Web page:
Our expansive electricity grid consists of more than 9,200 electric generating units with over 1 million megawatts of generating capacity at any given moment — the largest interconnected machine on Earth. More than 300,000 miles of transmission lines carry the electricity generated to our homes and offices, making it possible to power our modern conveniences at the flip of a switch.
The Need for a Smarter Grid
Unfortunately, we are reaching the point in our existing grid’s life cycle where demand exceeds supply. From 1988 to 1998, electricity demand in the United States rose by nearly 30 percent, while the transmission network’s capacity grew by only 15 percent. Equally troubling, peak demand during summer months is expected to increase by almost 20 percent over the next 10 years. This is the result of a lot of things. A denser U.S. population, more widespread use of electronic devices and climate changes brought on by contamination of the environment are all contributing factors.
Smart Grid Technology
What will ultimately determine how efficiently we are able to complete the conversion to a Smart Grid is the willingness of each of us to do our part. Small changes in usage behavior can reduce an individual’s carbon footprint significantly and represent exponential possibilities when applied collectively to the American way of life. Something as simple as doing your laundry at night, for example, will save you money and lessen the load on the grid during peak daytime hours. Energy-smart appliances can further reduce your electric bills and carbon footprint. The idea is for all stakeholders at the different grid levels — generation, transmission, distribution and consumption — to gradually incorporate the technology as it becomes accessible and economically feasible. That way, we continue to move toward the goal of a smarter grid in phases that allow us to benefit increasingly over time.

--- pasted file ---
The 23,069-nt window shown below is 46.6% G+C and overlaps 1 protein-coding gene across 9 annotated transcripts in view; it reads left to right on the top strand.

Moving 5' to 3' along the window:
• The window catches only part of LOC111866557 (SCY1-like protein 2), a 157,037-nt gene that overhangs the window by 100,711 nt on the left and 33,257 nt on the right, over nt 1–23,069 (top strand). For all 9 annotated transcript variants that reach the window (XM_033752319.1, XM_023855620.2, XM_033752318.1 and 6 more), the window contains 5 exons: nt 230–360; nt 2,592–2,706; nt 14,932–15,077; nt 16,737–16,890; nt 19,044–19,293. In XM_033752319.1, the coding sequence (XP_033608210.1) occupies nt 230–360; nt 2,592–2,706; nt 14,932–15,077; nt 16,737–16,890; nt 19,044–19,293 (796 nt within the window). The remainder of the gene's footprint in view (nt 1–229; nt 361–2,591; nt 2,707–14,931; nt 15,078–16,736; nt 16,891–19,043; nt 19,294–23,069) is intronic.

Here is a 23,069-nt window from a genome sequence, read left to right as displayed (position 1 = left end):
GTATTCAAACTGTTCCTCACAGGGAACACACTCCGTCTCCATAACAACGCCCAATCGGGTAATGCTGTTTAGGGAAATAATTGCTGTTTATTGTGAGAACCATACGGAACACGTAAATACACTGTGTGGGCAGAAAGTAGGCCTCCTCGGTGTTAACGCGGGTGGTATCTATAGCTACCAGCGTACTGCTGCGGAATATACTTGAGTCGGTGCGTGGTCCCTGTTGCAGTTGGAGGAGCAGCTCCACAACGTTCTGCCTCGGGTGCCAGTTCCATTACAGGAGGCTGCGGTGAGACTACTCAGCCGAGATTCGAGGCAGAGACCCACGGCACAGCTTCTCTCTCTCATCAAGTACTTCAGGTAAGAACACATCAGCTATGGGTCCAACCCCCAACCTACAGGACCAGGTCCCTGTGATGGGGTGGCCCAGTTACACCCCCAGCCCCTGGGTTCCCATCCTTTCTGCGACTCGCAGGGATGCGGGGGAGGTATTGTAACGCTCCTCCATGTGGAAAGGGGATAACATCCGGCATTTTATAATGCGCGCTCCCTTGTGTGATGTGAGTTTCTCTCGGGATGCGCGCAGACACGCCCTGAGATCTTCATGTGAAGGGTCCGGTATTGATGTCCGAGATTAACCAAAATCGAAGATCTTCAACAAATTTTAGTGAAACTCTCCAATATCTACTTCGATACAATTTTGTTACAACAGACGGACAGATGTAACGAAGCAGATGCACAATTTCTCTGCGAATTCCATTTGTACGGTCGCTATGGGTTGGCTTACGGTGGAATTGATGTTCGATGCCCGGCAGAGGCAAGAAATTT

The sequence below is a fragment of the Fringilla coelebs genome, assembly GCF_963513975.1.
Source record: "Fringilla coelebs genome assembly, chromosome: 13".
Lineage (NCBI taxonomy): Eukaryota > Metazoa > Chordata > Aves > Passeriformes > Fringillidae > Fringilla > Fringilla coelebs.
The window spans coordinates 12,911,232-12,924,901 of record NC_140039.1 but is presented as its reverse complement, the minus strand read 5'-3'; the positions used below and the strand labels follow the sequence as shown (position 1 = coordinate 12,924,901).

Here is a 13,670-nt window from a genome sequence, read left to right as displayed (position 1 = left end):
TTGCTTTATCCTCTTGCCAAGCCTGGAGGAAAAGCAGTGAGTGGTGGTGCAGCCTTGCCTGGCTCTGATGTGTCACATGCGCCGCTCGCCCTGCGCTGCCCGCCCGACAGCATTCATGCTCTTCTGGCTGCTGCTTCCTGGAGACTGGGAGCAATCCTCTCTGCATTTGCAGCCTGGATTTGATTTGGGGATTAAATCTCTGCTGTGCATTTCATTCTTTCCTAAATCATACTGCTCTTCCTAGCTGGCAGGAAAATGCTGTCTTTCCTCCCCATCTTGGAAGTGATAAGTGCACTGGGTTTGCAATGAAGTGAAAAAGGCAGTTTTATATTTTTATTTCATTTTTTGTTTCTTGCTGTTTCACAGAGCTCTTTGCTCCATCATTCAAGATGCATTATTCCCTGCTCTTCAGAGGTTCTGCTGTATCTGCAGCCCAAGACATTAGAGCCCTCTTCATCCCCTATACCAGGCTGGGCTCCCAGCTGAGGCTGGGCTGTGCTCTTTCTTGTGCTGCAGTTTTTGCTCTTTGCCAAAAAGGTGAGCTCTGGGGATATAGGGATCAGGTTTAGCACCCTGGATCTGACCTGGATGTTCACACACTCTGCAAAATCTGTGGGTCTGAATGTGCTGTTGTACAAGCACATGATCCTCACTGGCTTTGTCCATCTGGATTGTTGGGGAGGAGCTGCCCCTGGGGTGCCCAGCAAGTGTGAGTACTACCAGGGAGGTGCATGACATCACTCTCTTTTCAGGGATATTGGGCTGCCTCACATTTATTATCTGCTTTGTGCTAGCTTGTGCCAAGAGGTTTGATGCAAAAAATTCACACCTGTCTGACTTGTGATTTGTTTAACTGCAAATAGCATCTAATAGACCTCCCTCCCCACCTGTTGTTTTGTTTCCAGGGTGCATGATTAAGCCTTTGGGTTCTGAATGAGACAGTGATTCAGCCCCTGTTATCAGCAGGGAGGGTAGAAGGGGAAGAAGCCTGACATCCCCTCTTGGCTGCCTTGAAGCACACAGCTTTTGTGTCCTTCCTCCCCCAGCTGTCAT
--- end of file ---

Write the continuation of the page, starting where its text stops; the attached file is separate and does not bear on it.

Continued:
Components of a Smart Grid
The interconnected nature of the Smart Grid offers every home a unique opportunity to support the nation’s power infrastructure — rather than simply place stress on it, as is the case with our existing grid. Every advancement in the technology used to generate and distribute electricity represents a piece of the puzzle necessary for evolving our current over-burdened grid. Likewise, every home or business that implements smart-energy technology plays a major role in making it all come together.
Smart Grid Features and Benefits
|Two-way, customer-centered power system||Enables active participation by end users — in the generation as well as consumption of electricity|
|Versatile power generation and storage options||Encourages distributed energy resources over our current centralized-generation model|
|Integration of new products, services and markets||Promotes innovation and usability designed to put consumers in control of their electricity consumption; greater variety in electricity plans and pricing|
|Abundance of real-time data in frequent intervals daily||Provides detailed information for comparison of daily and weekly usage habits; customers know how much they are spending in time to do something about it (before their next bill)|
|Improved power quality for the digital economy||Speedier resolution of issues|
|Optimized assets and functionality||Focuses on prevention of issues, moving from a reactive service model to a more proactive one|
|Intuitive technology||Detects and responds to problems automatically to minimize impact to consumers (self-healing)|